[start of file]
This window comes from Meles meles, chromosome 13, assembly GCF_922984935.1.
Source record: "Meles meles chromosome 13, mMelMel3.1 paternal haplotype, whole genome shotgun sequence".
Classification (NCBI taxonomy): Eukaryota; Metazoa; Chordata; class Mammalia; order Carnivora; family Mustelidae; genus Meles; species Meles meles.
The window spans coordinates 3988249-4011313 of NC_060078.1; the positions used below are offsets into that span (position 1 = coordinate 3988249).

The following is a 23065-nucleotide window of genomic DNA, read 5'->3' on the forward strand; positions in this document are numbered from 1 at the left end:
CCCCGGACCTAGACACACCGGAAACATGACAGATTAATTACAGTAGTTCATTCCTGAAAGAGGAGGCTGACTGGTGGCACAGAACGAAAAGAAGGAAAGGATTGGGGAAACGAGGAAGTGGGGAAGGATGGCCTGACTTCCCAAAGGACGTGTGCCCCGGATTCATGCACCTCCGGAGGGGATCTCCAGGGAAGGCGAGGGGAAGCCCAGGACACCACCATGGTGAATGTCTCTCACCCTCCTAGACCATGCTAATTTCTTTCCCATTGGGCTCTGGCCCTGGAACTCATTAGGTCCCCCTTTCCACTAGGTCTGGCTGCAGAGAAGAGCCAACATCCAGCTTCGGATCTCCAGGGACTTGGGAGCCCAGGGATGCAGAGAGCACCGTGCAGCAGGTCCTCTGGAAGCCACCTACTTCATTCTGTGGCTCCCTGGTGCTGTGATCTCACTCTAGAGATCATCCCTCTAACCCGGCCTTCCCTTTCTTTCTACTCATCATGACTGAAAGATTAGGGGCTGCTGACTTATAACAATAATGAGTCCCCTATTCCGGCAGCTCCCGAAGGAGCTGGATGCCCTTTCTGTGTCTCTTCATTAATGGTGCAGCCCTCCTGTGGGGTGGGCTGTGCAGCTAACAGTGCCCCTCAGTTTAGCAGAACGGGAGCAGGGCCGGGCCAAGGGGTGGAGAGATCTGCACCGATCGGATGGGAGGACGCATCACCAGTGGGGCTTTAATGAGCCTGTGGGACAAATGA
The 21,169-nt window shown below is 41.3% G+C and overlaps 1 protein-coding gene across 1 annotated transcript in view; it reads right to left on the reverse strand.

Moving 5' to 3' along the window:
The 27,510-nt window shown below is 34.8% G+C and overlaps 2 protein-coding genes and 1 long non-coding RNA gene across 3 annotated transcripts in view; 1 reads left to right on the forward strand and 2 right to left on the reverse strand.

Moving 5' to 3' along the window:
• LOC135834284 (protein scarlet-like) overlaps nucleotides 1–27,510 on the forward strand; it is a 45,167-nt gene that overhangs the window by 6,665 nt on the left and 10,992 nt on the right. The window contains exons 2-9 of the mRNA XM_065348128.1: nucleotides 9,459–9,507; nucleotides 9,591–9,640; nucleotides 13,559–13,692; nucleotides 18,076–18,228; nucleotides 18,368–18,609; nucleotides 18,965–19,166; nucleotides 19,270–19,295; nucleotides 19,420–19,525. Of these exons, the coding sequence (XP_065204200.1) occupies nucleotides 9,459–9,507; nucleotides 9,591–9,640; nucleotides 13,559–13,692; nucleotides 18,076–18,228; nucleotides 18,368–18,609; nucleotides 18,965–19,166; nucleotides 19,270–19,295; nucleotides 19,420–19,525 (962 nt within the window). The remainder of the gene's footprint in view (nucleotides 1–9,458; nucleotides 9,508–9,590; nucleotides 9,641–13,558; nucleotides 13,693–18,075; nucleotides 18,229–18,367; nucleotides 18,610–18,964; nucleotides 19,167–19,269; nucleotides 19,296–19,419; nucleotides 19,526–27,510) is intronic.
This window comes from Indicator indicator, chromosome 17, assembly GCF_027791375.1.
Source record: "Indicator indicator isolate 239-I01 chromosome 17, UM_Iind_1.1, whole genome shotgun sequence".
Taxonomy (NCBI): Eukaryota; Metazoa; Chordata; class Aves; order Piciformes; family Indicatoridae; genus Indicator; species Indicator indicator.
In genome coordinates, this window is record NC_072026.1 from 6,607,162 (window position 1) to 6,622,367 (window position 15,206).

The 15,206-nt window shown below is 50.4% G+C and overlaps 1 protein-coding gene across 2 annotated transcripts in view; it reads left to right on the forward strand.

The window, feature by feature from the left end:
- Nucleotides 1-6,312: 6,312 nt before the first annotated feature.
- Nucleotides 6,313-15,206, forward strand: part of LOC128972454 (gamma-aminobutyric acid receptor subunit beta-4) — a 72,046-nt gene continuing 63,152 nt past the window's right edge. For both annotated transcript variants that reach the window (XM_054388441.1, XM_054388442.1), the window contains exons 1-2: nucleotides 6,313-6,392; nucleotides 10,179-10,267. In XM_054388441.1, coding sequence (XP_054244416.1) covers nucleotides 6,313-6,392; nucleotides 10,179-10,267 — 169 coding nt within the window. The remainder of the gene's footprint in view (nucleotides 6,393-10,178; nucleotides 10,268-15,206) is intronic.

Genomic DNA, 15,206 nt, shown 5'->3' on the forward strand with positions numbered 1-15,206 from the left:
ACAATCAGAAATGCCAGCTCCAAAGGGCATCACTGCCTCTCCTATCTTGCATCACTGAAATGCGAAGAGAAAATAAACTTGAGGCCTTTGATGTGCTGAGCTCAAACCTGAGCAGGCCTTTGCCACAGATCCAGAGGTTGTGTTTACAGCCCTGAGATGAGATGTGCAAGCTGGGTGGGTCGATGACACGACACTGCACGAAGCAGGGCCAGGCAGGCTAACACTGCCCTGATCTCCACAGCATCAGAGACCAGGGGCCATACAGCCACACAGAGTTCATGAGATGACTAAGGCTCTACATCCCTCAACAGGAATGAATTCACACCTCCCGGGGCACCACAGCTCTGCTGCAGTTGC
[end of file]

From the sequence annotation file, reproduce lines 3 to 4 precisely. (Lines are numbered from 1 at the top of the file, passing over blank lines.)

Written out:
Classification (NCBI taxonomy): Eukaryota; Metazoa; Chordata; class Mammalia; order Carnivora; family Mustelidae; genus Meles; species Meles meles.
The window spans coordinates 3988249-4011313 of NC_060078.1; the positions used below are offsets into that span (position 1 = coordinate 3988249).